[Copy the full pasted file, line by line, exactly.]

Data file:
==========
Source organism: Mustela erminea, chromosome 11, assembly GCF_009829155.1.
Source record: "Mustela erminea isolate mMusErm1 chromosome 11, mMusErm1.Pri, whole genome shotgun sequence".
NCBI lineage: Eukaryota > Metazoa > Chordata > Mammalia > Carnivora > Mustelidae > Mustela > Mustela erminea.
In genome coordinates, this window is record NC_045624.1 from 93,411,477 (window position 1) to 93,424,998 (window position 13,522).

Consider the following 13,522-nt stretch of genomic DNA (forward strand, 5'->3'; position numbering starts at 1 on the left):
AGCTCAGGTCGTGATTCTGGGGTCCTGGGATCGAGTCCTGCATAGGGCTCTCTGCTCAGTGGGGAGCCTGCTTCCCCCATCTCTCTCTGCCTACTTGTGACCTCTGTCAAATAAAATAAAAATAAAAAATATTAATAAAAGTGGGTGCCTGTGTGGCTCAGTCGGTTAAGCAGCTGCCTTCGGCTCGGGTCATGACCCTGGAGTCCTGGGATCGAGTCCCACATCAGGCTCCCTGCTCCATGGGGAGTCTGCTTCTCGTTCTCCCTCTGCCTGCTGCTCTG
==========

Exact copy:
Source organism: Mustela erminea, chromosome 11, assembly GCF_009829155.1.
Source record: "Mustela erminea isolate mMusErm1 chromosome 11, mMusErm1.Pri, whole genome shotgun sequence".
NCBI lineage: Eukaryota > Metazoa > Chordata > Mammalia > Carnivora > Mustelidae > Mustela > Mustela erminea.
In genome coordinates, this window is record NC_045624.1 from 93,411,477 (window position 1) to 93,424,998 (window position 13,522).

Consider the following 13,522-nt stretch of genomic DNA (forward strand, 5'->3'; position numbering starts at 1 on the left):
AGCTCAGGTCGTGATTCTGGGGTCCTGGGATCGAGTCCTGCATAGGGCTCTCTGCTCAGTGGGGAGCCTGCTTCCCCCATCTCTCTCTGCCTACTTGTGACCTCTGTCAAATAAAATAAAAATAAAAAATATTAATAAAAGTGGGTGCCTGTGTGGCTCAGTCGGTTAAGCAGCTGCCTTCGGCTCGGGTCATGACCCTGGAGTCCTGGGATCGAGTCCCACATCAGGCTCCCTGCTCCATGGGGAGTCTGCTTCTCGTTCTCCCTCTGCCTGCTGCTCTG